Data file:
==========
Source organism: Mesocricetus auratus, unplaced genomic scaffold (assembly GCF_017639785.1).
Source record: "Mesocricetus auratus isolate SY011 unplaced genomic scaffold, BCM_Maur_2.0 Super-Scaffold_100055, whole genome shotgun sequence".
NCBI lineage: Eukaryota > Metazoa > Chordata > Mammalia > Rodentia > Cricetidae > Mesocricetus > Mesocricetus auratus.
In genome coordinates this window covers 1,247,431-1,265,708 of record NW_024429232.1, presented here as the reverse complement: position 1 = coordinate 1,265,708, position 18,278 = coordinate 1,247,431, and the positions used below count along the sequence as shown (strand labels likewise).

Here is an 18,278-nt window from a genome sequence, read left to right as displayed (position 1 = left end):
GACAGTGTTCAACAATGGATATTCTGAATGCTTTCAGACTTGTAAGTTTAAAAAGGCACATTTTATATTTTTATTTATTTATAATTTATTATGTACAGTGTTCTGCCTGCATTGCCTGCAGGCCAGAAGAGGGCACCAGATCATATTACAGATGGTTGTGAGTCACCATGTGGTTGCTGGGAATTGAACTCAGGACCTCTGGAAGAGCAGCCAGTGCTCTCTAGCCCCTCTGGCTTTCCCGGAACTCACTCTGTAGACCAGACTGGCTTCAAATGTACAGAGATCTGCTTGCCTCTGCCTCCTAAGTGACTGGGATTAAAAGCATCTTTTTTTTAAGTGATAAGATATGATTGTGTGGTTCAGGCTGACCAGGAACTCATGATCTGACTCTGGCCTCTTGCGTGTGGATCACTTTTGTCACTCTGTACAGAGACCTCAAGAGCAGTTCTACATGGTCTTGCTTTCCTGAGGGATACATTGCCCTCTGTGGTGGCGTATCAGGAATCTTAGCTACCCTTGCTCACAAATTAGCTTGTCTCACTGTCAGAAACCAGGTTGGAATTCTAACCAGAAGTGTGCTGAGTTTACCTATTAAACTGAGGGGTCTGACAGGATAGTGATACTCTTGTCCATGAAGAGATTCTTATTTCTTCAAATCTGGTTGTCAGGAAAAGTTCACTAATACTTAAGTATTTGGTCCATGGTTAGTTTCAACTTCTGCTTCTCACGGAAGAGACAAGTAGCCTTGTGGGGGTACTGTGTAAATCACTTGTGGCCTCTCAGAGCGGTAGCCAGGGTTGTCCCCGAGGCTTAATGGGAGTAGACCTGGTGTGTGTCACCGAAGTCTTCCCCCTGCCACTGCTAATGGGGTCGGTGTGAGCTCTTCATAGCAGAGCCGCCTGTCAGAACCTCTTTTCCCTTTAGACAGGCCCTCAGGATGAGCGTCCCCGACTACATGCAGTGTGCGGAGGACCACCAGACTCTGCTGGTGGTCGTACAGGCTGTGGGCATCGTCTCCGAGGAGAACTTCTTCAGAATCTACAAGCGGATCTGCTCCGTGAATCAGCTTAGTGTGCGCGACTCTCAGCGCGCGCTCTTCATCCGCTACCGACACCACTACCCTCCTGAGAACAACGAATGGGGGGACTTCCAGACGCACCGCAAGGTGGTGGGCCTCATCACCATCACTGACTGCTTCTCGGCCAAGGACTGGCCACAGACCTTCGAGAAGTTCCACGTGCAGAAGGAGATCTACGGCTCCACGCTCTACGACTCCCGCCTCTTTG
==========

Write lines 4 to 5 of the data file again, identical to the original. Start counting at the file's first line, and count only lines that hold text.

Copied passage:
In genome coordinates this window covers 1,247,431-1,265,708 of record NW_024429232.1, presented here as the reverse complement: position 1 = coordinate 1,265,708, position 18,278 = coordinate 1,247,431, and the positions used below count along the sequence as shown (strand labels likewise).

Here is an 18,278-nt window from a genome sequence, read left to right as displayed (position 1 = left end):